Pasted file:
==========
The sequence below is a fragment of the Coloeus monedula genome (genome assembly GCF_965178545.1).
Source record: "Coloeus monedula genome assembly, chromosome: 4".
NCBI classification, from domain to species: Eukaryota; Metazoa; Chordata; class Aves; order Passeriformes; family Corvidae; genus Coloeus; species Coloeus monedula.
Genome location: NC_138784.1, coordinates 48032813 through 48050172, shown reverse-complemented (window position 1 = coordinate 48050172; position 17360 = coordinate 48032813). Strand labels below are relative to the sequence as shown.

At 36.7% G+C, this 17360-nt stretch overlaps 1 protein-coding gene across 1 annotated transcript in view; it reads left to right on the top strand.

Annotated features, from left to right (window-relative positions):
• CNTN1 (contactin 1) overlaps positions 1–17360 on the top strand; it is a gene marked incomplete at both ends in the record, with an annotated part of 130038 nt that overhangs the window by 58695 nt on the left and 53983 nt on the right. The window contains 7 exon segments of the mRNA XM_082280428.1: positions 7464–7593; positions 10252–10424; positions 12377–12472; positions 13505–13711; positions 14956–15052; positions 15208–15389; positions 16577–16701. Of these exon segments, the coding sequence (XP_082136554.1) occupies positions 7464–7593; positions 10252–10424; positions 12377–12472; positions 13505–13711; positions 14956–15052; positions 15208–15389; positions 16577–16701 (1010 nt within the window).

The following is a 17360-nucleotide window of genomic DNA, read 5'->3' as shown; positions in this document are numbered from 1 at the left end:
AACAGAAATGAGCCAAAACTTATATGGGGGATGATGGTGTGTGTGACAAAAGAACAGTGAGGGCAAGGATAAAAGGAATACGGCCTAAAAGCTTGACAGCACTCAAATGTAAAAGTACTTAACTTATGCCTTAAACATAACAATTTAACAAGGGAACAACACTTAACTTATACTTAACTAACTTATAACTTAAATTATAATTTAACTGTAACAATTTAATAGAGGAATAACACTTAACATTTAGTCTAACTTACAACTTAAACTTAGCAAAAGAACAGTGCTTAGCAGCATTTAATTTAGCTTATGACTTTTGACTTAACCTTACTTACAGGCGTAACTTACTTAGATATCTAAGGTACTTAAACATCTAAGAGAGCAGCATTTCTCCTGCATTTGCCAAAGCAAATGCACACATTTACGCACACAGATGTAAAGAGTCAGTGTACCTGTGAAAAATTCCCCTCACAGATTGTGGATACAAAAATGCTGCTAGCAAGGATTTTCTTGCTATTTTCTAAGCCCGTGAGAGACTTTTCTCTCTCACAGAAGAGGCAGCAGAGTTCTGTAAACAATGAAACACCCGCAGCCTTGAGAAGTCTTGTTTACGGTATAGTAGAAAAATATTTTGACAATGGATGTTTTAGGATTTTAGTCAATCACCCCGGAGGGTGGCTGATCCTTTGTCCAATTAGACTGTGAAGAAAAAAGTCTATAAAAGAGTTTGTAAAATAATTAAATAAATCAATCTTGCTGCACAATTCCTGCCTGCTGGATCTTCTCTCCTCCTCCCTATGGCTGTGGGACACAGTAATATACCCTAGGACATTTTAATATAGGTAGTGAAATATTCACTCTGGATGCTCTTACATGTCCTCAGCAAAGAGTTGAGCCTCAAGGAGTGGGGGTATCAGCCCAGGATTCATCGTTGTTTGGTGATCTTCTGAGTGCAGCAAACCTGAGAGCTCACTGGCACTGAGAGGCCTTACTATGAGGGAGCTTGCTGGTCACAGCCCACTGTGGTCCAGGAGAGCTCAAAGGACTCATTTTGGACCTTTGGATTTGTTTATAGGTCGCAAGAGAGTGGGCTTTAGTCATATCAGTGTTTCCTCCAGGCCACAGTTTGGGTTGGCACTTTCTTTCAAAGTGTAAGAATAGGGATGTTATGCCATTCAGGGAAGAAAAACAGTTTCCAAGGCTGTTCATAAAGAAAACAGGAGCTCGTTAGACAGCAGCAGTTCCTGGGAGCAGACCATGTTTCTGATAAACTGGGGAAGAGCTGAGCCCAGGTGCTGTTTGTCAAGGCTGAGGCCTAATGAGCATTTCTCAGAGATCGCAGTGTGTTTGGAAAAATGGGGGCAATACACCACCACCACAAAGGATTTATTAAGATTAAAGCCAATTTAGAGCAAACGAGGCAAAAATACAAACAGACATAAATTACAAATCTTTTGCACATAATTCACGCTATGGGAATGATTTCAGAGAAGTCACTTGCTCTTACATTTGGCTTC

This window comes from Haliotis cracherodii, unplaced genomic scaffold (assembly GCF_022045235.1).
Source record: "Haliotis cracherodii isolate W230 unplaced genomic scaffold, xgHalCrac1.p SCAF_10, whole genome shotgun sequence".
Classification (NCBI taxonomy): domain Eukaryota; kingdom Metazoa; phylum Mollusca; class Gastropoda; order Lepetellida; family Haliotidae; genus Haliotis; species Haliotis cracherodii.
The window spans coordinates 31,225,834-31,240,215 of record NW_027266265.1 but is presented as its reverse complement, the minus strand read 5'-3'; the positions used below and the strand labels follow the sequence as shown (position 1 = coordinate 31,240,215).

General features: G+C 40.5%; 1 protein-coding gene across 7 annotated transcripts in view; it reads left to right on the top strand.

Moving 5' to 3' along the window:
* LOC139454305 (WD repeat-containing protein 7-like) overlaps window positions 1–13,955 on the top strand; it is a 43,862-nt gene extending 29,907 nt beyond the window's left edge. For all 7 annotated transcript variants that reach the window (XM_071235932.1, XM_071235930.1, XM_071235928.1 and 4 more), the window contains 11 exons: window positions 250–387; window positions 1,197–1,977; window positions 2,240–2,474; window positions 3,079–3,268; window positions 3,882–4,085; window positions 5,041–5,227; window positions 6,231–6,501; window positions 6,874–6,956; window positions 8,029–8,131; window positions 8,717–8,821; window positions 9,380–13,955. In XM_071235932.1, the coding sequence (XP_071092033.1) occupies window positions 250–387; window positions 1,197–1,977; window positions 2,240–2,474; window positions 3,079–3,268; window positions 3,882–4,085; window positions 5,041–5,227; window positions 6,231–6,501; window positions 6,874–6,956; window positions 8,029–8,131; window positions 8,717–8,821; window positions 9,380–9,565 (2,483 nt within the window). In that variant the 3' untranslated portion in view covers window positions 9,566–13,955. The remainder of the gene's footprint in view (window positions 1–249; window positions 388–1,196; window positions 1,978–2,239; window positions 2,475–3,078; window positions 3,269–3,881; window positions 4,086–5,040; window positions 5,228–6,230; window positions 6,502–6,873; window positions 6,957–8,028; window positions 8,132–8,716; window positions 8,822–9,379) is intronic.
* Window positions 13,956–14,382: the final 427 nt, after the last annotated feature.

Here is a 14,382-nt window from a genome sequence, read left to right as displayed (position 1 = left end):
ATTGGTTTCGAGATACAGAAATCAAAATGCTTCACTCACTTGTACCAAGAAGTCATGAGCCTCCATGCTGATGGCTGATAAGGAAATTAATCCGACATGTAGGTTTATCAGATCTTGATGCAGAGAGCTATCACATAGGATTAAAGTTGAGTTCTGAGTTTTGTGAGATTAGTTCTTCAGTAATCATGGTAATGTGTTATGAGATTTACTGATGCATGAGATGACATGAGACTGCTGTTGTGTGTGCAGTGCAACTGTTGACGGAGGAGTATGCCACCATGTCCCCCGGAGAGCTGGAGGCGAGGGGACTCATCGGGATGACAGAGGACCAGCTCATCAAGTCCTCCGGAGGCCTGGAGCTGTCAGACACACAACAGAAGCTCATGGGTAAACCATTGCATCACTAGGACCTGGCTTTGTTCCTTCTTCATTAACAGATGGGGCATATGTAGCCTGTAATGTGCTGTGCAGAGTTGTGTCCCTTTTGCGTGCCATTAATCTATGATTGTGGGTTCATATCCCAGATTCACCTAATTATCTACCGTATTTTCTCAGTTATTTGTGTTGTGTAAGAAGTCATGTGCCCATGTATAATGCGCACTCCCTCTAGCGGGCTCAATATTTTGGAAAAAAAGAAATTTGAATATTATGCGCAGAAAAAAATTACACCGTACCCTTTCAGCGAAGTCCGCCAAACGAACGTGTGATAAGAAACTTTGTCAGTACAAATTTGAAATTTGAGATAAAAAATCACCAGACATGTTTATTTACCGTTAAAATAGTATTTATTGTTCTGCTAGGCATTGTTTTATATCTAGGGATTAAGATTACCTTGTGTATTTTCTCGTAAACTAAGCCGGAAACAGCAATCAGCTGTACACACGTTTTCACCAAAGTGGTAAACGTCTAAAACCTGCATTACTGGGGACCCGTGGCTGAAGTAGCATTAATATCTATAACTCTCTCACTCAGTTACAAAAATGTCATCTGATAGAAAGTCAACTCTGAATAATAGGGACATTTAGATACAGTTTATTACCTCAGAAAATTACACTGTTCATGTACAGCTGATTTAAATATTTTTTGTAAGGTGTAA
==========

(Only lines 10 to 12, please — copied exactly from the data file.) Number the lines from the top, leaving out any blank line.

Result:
This window comes from Haliotis cracherodii, unplaced genomic scaffold (assembly GCF_022045235.1).
Source record: "Haliotis cracherodii isolate W230 unplaced genomic scaffold, xgHalCrac1.p SCAF_10, whole genome shotgun sequence".
Classification (NCBI taxonomy): domain Eukaryota; kingdom Metazoa; phylum Mollusca; class Gastropoda; order Lepetellida; family Haliotidae; genus Haliotis; species Haliotis cracherodii.